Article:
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Coronavirus In Chicago: Illinois Could Hit Peak In Cases This Weekend, But Growth Rate Is Slowing

Mayor Lori Lightfoot said Chicago is now doubling cases every nine to 10 days, rather than the two to three days it took for cases to double earlier in the outbreak.

Members of the Illinois Air National Guard assemble medical equipment at the McCormick Place Convention Center.
U.S. Air Force Photo by Senior Airman Jay Grabiec

CHICAGO — Coronavirus cases are still on the rise in Chicago and the expected peak could come this weekend — but there are glimmers of hope.

Mayor Lori Lightfoot noted earlier this week Chicago is now doubling cases every nine to 10 days, rather than the two to three days it took for cases to double earlier in the outbreak.

The state’s growth rate of confirmed coronavirus cases has fallen, too, and it does appear Illinois has started to “bend the curve,” Gov. JB Pritzker said Thursday.

“Our rate of rise is looking less and less exponential. That indicated to us that we are in fact bending the curve,” Pritzker said. “There’s even some evidence that we may be moving toward a flatter curve. But we need to keep watching the data on a daily basis.”

But cases are still growing: There are now 6,619 confirmed cases in Chicago and 16,422 confirmed cases and 528 deaths throughout the state.

Illinois is expected to hit its peak in mid- to late April — and possibly as soon as this Saturday or Sunday, according to two widely shared models. But both those models predict Illinois will have the hospital capacity it needs to treat its COVID-19 patients.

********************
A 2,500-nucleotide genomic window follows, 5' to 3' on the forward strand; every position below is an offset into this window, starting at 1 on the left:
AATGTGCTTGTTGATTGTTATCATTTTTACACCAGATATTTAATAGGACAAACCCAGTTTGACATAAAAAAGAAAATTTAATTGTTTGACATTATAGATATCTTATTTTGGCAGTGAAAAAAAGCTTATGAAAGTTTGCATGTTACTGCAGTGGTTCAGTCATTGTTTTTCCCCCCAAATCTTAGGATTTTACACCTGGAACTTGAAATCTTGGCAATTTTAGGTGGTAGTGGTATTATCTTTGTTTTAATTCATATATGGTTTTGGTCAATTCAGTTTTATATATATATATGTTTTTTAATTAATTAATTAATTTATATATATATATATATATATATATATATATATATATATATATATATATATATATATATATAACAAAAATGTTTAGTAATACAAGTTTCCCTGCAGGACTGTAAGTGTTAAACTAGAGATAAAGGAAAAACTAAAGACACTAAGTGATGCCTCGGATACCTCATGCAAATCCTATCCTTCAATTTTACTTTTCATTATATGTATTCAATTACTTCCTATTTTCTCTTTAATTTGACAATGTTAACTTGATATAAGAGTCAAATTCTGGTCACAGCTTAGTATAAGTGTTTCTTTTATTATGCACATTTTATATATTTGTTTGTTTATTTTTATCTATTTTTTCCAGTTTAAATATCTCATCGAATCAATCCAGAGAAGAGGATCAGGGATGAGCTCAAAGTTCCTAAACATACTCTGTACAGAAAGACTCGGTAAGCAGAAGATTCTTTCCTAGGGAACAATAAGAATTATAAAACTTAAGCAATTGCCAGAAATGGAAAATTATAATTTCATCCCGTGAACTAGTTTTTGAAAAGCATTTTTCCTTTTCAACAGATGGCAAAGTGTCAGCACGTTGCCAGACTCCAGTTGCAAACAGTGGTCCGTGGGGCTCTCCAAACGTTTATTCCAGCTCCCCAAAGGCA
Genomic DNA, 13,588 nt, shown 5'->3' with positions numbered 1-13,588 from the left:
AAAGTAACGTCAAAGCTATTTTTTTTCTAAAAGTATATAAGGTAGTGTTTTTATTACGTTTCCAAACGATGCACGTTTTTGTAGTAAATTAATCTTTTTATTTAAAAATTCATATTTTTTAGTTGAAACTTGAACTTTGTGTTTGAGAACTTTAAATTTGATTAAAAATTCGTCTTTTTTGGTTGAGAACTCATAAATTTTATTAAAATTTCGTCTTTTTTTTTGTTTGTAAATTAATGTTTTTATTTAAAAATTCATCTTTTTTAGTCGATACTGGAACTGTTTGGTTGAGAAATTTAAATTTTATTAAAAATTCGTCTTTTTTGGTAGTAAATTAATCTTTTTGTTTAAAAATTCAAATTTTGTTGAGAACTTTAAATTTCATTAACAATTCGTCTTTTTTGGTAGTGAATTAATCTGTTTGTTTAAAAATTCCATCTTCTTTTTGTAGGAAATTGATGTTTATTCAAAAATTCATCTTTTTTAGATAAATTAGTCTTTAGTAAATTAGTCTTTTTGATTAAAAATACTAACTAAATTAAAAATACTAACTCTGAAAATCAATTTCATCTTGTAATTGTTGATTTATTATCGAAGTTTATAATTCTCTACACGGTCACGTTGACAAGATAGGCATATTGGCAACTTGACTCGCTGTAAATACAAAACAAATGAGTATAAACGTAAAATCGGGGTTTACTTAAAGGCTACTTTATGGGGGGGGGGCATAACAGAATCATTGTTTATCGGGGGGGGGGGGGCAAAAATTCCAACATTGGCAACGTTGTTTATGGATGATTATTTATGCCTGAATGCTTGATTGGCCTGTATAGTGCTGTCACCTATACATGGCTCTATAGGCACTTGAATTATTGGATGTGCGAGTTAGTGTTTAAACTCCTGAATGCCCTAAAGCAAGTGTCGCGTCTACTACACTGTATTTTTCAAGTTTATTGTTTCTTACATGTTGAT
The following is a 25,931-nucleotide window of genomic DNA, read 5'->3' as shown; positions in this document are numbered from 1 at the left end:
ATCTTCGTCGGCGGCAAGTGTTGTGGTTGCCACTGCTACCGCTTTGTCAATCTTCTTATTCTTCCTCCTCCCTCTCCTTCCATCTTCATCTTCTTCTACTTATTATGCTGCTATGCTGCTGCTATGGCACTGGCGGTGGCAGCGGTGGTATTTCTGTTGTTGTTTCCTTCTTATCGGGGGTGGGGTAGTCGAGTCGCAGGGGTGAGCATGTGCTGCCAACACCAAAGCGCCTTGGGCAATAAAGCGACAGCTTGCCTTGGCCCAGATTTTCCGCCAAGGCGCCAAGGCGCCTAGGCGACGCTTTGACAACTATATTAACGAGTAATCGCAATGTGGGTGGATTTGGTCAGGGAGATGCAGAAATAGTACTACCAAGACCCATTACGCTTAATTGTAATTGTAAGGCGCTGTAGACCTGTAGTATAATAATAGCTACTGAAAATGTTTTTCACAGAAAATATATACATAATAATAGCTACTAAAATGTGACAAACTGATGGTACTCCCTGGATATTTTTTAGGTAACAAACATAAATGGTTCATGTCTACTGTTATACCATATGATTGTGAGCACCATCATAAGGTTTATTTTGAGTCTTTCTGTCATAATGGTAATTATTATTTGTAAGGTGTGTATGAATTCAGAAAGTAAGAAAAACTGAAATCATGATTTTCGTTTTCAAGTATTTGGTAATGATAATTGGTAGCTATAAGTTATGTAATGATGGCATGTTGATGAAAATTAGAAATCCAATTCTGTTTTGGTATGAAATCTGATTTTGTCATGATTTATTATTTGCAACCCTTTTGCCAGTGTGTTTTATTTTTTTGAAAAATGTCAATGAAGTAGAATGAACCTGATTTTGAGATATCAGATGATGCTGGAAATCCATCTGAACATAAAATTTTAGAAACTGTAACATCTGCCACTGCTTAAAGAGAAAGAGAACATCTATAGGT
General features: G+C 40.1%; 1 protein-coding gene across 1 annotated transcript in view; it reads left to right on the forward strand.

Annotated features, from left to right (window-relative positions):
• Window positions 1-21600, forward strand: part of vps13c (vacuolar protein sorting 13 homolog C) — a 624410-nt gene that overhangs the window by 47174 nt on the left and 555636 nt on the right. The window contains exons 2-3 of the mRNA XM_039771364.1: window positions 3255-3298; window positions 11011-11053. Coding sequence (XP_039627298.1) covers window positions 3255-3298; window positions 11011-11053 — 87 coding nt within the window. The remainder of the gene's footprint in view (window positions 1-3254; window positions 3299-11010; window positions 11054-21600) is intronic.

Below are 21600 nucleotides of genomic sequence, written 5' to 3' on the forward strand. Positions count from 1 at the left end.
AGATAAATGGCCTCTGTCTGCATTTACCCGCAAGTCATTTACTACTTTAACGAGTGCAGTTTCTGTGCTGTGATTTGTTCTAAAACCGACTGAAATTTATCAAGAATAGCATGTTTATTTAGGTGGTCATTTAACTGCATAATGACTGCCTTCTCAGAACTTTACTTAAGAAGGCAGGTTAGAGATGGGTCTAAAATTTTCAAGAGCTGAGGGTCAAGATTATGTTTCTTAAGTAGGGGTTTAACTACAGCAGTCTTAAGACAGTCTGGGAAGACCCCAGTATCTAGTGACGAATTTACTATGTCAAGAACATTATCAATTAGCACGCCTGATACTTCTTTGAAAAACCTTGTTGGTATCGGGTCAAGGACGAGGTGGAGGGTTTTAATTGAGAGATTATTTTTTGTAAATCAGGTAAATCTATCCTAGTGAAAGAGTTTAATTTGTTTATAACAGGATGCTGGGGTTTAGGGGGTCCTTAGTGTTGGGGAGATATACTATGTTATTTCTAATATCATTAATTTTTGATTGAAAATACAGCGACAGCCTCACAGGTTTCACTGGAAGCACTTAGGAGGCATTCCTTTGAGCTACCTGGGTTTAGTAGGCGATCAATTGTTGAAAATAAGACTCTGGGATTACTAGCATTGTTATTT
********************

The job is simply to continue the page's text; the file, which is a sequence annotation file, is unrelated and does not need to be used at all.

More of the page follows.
The continued growth in cases means people need to continue to take coronavirus and local stay at home orders seriously, officials said.

Lightfoot, Pritzker and other officials have urged people to consider to stay at home as much as possible — including during the holidays this weekend — and to practice social distancing or else coronavirus will begin to spread more rapidly again.

And Pritzker warned on Thursday the stay at home order won’t be lifted before April 30 and he thinks all large events should be canceled this summer.

In fact, large gatherings shouldn’t be held at all until a vaccine is developed, which is “months and months away,” Pritzker said.

“I am worried about people throwing caution to the wind and seeing a nice day outside and thinking that they’re not in danger,” Pritzker said. “Everybody needs to know that, if we are improving — and it’s still up in the air — but if we are improving here in the state, it is because people are staying at home. … If you go out, you have some propensity to infect other people, and we need you to stay at home. … The curve is still upward trajectory. Just because we’re bending the curve does not mean it’s bending down yet.